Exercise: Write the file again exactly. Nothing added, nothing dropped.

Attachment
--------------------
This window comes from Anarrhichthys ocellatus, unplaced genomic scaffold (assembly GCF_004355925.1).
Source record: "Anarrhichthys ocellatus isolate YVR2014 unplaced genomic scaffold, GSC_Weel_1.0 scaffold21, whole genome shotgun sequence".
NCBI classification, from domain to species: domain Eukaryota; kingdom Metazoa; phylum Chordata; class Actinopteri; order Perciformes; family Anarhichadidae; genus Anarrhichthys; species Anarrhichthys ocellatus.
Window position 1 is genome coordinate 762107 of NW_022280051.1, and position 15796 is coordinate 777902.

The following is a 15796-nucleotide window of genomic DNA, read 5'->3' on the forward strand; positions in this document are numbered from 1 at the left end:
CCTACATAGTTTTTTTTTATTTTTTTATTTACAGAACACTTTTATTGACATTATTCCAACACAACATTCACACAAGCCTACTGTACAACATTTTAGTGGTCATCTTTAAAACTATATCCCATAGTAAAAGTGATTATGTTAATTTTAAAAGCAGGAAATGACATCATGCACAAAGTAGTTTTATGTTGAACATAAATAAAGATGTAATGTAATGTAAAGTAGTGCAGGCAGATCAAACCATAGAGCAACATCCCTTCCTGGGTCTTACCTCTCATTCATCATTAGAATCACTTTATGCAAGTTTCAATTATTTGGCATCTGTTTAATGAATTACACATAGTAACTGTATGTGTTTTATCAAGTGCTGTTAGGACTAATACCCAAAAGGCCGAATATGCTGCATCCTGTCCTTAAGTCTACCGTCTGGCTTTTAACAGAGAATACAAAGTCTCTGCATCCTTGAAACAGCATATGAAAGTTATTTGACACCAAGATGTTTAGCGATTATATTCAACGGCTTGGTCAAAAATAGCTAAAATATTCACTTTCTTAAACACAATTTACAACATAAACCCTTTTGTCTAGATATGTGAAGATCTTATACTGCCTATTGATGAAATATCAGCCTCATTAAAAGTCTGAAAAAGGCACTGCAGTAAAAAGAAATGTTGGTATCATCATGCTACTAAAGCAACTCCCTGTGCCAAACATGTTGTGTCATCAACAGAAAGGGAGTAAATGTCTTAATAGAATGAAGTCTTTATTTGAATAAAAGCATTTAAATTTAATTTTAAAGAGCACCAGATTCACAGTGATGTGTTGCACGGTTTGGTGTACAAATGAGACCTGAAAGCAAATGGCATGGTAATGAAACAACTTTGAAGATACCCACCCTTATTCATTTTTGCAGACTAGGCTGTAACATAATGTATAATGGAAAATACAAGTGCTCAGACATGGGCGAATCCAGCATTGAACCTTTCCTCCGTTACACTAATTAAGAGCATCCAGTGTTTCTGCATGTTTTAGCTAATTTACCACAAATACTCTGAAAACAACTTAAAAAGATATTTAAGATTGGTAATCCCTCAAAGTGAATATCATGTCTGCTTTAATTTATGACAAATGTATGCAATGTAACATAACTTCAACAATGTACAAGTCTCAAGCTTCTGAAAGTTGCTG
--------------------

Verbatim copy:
This window comes from Anarrhichthys ocellatus, unplaced genomic scaffold (assembly GCF_004355925.1).
Source record: "Anarrhichthys ocellatus isolate YVR2014 unplaced genomic scaffold, GSC_Weel_1.0 scaffold21, whole genome shotgun sequence".
NCBI classification, from domain to species: domain Eukaryota; kingdom Metazoa; phylum Chordata; class Actinopteri; order Perciformes; family Anarhichadidae; genus Anarrhichthys; species Anarrhichthys ocellatus.
Window position 1 is genome coordinate 762107 of NW_022280051.1, and position 15796 is coordinate 777902.

The following is a 15796-nucleotide window of genomic DNA, read 5'->3' on the forward strand; positions in this document are numbered from 1 at the left end:
CCTACATAGTTTTTTTTTATTTTTTTATTTACAGAACACTTTTATTGACATTATTCCAACACAACATTCACACAAGCCTACTGTACAACATTTTAGTGGTCATCTTTAAAACTATATCCCATAGTAAAAGTGATTATGTTAATTTTAAAAGCAGGAAATGACATCATGCACAAAGTAGTTTTATGTTGAACATAAATAAAGATGTAATGTAATGTAAAGTAGTGCAGGCAGATCAAACCATAGAGCAACATCCCTTCCTGGGTCTTACCTCTCATTCATCATTAGAATCACTTTATGCAAGTTTCAATTATTTGGCATCTGTTTAATGAATTACACATAGTAACTGTATGTGTTTTATCAAGTGCTGTTAGGACTAATACCCAAAAGGCCGAATATGCTGCATCCTGTCCTTAAGTCTACCGTCTGGCTTTTAACAGAGAATACAAAGTCTCTGCATCCTTGAAACAGCATATGAAAGTTATTTGACACCAAGATGTTTAGCGATTATATTCAACGGCTTGGTCAAAAATAGCTAAAATATTCACTTTCTTAAACACAATTTACAACATAAACCCTTTTGTCTAGATATGTGAAGATCTTATACTGCCTATTGATGAAATATCAGCCTCATTAAAAGTCTGAAAAAGGCACTGCAGTAAAAAGAAATGTTGGTATCATCATGCTACTAAAGCAACTCCCTGTGCCAAACATGTTGTGTCATCAACAGAAAGGGAGTAAATGTCTTAATAGAATGAAGTCTTTATTTGAATAAAAGCATTTAAATTTAATTTTAAAGAGCACCAGATTCACAGTGATGTGTTGCACGGTTTGGTGTACAAATGAGACCTGAAAGCAAATGGCATGGTAATGAAACAACTTTGAAGATACCCACCCTTATTCATTTTTGCAGACTAGGCTGTAACATAATGTATAATGGAAAATACAAGTGCTCAGACATGGGCGAATCCAGCATTGAACCTTTCCTCCGTTACACTAATTAAGAGCATCCAGTGTTTCTGCATGTTTTAGCTAATTTACCACAAATACTCTGAAAACAACTTAAAAAGATATTTAAGATTGGTAATCCCTCAAAGTGAATATCATGTCTGCTTTAATTTATGACAAATGTATGCAATGTAACATAACTTCAACAATGTACAAGTCTCAAGCTTCTGAAAGTTGCTG